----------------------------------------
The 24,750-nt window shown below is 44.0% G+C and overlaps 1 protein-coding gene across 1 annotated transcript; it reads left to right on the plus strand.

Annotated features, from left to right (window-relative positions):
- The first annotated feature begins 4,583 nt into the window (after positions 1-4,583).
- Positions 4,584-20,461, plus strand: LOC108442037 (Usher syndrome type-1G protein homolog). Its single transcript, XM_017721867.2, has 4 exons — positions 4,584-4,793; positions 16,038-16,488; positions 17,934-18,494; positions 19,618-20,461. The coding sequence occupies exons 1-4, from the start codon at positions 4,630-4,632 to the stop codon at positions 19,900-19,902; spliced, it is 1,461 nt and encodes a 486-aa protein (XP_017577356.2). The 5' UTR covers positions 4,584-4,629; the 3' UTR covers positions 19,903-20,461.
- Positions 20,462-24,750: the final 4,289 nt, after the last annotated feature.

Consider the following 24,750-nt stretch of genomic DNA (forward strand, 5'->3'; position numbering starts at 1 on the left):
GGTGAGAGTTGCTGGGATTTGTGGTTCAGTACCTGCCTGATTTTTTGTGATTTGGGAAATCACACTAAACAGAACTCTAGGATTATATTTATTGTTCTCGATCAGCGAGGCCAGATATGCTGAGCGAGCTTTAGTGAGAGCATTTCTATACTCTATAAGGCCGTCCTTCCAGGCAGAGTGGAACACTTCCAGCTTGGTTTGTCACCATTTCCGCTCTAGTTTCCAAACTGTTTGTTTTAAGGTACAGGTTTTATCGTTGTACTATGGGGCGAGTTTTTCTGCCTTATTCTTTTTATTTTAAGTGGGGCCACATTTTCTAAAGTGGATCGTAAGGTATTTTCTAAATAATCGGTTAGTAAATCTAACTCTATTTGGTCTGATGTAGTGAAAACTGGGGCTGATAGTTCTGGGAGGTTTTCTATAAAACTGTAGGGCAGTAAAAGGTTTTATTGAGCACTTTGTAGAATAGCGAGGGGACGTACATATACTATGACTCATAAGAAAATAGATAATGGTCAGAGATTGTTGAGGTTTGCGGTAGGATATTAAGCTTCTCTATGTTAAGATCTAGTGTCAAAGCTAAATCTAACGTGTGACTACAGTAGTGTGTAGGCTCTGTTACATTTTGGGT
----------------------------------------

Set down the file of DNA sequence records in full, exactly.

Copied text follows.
The 24,750-nt window shown below is 44.0% G+C and overlaps 1 protein-coding gene across 1 annotated transcript; it reads left to right on the plus strand.

Annotated features, from left to right (window-relative positions):
- The first annotated feature begins 4,583 nt into the window (after positions 1-4,583).
- Positions 4,584-20,461, plus strand: LOC108442037 (Usher syndrome type-1G protein homolog). Its single transcript, XM_017721867.2, has 4 exons — positions 4,584-4,793; positions 16,038-16,488; positions 17,934-18,494; positions 19,618-20,461. The coding sequence occupies exons 1-4, from the start codon at positions 4,630-4,632 to the stop codon at positions 19,900-19,902; spliced, it is 1,461 nt and encodes a 486-aa protein (XP_017577356.2). The 5' UTR covers positions 4,584-4,629; the 3' UTR covers positions 19,903-20,461.
- Positions 20,462-24,750: the final 4,289 nt, after the last annotated feature.

Consider the following 24,750-nt stretch of genomic DNA (forward strand, 5'->3'; position numbering starts at 1 on the left):
GGTGAGAGTTGCTGGGATTTGTGGTTCAGTACCTGCCTGATTTTTTGTGATTTGGGAAATCACACTAAACAGAACTCTAGGATTATATTTATTGTTCTCGATCAGCGAGGCCAGATATGCTGAGCGAGCTTTAGTGAGAGCATTTCTATACTCTATAAGGCCGTCCTTCCAGGCAGAGTGGAACACTTCCAGCTTGGTTTGTCACCATTTCCGCTCTAGTTTCCAAACTGTTTGTTTTAAGGTACAGGTTTTATCGTTGTACTATGGGGCGAGTTTTTCTGCCTTATTCTTTTTATTTTAAGTGGGGCCACATTTTCTAAAGTGGATCGTAAGGTATTTTCTAAATAATCGGTTAGTAAATCTAACTCTATTTGGTCTGATGTAGTGAAAACTGGGGCTGATAGTTCTGGGAGGTTTTCTATAAAACTGTAGGGCAGTAAAAGGTTTTATTGAGCACTTTGTAGAATAGCGAGGGGACGTACATATACTATGACTCATAAGAAAATAGATAATGGTCAGAGATTGTTGAGGTTTGCGGTAGGATATTAAGCTTCTCTATGTTAAGATCTAGTGTCAAAGCTAAATCTAACGTGTGACTACAGTAGTGTGTAGGCTCTGTTACATTTTGGGT